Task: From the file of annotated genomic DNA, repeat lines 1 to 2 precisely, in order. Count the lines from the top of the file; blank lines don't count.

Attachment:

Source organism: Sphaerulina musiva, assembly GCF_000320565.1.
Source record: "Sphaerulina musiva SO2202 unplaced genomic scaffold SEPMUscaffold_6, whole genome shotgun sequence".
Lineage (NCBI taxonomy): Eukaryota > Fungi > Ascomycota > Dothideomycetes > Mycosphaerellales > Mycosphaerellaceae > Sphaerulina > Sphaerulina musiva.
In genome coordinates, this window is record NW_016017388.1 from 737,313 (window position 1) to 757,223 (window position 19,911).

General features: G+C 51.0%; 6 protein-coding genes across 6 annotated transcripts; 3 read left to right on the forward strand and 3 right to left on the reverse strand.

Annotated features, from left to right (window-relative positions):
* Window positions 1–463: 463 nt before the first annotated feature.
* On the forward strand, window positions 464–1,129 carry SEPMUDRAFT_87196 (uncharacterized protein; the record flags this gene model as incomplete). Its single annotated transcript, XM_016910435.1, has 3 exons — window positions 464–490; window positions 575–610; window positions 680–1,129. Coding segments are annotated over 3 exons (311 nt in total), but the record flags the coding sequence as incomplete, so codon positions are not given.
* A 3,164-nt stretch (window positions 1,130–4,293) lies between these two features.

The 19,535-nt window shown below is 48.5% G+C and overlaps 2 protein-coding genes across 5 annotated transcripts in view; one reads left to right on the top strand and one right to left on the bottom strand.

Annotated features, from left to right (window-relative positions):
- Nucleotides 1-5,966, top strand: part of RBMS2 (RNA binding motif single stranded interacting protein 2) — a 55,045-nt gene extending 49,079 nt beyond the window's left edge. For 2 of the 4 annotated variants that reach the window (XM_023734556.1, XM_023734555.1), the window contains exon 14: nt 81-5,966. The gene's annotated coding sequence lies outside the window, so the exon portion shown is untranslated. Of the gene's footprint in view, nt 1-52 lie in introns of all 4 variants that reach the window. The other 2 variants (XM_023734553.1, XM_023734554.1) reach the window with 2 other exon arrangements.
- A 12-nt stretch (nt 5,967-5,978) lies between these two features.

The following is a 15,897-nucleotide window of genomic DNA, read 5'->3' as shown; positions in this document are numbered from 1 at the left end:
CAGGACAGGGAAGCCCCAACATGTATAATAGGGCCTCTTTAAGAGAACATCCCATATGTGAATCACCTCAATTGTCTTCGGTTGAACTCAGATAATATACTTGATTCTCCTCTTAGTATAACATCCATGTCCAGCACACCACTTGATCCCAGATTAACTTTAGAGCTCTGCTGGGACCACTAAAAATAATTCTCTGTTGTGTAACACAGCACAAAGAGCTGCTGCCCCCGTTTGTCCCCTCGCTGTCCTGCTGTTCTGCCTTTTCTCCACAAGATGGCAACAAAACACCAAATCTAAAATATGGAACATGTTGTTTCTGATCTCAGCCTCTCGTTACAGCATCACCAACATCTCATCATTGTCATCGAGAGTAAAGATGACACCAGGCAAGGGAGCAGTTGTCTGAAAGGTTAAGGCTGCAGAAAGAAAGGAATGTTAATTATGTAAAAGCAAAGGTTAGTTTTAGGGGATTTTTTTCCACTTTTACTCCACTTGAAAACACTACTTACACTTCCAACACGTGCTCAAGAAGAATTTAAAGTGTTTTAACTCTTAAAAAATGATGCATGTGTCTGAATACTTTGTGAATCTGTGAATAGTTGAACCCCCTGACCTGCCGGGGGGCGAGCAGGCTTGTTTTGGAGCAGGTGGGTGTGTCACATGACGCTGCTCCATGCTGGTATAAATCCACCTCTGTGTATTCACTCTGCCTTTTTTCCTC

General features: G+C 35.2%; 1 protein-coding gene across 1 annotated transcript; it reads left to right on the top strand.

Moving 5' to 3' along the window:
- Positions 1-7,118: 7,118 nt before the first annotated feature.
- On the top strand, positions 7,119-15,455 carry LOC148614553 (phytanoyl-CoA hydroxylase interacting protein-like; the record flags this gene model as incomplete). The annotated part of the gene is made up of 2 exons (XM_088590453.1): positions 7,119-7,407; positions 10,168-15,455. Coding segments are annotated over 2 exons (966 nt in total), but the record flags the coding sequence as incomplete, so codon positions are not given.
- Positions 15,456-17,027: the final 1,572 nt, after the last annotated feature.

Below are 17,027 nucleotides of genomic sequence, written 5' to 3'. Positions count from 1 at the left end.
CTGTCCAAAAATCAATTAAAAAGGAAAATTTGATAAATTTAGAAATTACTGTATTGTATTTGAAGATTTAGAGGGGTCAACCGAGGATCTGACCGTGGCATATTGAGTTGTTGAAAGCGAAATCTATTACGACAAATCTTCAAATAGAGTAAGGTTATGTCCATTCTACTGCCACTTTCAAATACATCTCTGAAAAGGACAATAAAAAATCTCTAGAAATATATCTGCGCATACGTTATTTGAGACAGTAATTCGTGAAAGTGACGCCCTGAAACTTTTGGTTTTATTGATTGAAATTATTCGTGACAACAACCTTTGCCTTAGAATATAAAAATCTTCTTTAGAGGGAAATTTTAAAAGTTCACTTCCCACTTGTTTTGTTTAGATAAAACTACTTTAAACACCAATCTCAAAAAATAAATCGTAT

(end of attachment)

Source organism: Sphaerulina musiva, assembly GCF_000320565.1.
Source record: "Sphaerulina musiva SO2202 unplaced genomic scaffold SEPMUscaffold_6, whole genome shotgun sequence".